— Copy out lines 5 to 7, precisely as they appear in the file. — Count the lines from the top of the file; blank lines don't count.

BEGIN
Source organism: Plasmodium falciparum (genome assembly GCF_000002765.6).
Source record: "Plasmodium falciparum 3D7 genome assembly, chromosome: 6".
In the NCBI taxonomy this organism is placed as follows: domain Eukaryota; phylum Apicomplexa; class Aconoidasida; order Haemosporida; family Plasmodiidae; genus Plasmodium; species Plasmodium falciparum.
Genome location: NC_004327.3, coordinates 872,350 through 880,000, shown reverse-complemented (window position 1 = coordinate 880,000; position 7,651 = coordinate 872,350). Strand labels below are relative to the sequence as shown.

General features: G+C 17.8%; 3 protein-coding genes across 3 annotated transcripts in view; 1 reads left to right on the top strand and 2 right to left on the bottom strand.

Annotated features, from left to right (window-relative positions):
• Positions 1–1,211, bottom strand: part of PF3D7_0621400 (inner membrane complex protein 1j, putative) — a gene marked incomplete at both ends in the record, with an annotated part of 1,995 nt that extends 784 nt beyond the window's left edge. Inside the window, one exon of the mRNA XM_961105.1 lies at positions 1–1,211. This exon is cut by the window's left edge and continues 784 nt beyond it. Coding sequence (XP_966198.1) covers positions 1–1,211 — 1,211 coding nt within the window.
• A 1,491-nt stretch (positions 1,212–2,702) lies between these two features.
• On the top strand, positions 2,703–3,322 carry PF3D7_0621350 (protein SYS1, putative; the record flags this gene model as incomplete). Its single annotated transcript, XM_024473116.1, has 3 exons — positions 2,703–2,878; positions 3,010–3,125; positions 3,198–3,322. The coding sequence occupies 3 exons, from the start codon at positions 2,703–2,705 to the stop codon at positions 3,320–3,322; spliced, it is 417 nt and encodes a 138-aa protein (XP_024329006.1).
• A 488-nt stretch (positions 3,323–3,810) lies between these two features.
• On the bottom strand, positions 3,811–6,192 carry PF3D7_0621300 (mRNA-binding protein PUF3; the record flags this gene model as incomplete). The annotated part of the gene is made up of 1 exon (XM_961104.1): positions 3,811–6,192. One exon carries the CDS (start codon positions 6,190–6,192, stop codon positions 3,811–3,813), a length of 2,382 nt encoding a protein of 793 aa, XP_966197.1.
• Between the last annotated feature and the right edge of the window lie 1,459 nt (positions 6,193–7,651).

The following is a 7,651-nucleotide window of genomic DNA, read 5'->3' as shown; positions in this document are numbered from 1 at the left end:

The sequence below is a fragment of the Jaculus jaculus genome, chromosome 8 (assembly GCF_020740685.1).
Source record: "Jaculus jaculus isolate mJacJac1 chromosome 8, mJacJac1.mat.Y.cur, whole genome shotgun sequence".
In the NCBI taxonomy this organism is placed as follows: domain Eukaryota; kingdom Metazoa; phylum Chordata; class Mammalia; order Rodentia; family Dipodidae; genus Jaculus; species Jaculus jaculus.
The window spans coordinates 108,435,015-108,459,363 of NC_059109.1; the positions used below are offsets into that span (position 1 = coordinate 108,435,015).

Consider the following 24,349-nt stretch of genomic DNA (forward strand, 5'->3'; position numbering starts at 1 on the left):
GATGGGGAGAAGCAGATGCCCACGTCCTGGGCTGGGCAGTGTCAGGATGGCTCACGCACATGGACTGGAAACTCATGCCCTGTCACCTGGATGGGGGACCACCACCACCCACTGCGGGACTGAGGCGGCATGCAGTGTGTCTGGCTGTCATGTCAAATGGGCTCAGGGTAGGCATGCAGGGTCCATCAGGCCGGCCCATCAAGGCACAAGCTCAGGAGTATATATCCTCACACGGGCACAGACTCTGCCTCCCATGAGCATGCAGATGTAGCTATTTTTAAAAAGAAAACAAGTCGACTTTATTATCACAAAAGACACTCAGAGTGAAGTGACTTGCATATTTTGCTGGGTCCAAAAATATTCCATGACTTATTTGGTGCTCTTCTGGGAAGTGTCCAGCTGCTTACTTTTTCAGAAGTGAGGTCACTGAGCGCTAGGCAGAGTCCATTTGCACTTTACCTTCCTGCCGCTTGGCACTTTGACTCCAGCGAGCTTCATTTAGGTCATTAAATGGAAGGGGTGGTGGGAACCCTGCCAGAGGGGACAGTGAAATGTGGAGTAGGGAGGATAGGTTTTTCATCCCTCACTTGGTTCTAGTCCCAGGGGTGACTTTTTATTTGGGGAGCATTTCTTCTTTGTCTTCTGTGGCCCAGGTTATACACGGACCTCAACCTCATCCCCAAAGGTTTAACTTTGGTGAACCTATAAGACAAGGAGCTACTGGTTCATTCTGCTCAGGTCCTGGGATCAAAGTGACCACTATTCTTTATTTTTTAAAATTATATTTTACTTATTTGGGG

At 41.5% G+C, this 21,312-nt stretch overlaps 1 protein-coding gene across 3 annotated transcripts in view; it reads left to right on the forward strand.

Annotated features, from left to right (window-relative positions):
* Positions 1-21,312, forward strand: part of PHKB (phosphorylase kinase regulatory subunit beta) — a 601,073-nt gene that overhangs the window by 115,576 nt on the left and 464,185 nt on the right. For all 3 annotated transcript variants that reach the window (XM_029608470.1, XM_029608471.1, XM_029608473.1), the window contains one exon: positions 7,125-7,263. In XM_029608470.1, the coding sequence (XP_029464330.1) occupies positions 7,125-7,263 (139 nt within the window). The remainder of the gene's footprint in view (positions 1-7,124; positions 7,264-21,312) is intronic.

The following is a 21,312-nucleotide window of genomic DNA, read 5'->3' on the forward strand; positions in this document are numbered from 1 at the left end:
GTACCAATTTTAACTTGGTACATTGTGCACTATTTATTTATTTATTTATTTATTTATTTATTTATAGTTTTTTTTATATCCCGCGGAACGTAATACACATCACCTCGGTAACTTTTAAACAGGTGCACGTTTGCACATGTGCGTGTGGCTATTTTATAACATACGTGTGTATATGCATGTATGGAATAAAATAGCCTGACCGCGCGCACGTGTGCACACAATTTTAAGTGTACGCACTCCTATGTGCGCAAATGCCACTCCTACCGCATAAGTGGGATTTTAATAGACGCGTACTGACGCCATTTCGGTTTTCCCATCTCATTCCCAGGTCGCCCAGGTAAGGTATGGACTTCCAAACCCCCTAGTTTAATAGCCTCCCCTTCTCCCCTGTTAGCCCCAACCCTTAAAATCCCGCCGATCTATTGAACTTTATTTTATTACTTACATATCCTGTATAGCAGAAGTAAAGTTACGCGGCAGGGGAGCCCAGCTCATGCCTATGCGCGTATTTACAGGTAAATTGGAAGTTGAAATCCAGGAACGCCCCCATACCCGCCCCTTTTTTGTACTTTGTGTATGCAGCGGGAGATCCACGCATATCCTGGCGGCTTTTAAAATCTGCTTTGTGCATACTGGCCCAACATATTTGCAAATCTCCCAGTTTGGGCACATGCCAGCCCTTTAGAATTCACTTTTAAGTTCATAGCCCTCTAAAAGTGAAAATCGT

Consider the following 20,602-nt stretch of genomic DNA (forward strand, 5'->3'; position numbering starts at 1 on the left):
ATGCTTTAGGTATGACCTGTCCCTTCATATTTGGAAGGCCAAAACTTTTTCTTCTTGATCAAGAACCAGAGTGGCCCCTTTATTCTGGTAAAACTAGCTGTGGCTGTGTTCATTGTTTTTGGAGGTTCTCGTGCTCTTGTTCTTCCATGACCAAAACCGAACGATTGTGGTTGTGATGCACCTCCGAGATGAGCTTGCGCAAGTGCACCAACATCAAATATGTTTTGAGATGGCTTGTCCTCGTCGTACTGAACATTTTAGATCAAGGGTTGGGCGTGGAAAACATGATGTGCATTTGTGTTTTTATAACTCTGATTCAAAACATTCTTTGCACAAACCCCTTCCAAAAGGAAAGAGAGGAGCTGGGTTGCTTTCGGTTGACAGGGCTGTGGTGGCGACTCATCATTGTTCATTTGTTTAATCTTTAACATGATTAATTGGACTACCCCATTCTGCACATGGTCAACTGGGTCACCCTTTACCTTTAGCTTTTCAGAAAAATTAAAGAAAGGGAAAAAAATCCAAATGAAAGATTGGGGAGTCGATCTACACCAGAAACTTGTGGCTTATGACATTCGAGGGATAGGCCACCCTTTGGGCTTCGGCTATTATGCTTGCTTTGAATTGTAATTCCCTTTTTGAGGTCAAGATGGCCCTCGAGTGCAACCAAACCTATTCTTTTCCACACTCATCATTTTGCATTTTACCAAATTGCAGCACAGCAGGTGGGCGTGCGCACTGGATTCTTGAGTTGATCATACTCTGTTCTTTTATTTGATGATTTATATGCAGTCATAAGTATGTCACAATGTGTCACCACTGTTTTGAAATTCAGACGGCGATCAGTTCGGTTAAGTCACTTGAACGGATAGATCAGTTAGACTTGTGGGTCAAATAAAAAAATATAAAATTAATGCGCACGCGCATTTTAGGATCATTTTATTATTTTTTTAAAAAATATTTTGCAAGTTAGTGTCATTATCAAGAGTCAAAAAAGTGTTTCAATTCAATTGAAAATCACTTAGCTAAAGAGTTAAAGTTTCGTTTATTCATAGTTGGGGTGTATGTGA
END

General features: G+C 17.8%; 3 protein-coding genes across 3 annotated transcripts in view; 1 reads left to right on the top strand and 2 right to left on the bottom strand.

Annotated features, from left to right (window-relative positions):
• Positions 1–1,211, bottom strand: part of PF3D7_0621400 (inner membrane complex protein 1j, putative) — a gene marked incomplete at both ends in the record, with an annotated part of 1,995 nt that extends 784 nt beyond the window's left edge. Inside the window, one exon of the mRNA XM_961105.1 lies at positions 1–1,211. This exon is cut by the window's left edge and continues 784 nt beyond it. Coding sequence (XP_966198.1) covers positions 1–1,211 — 1,211 coding nt within the window.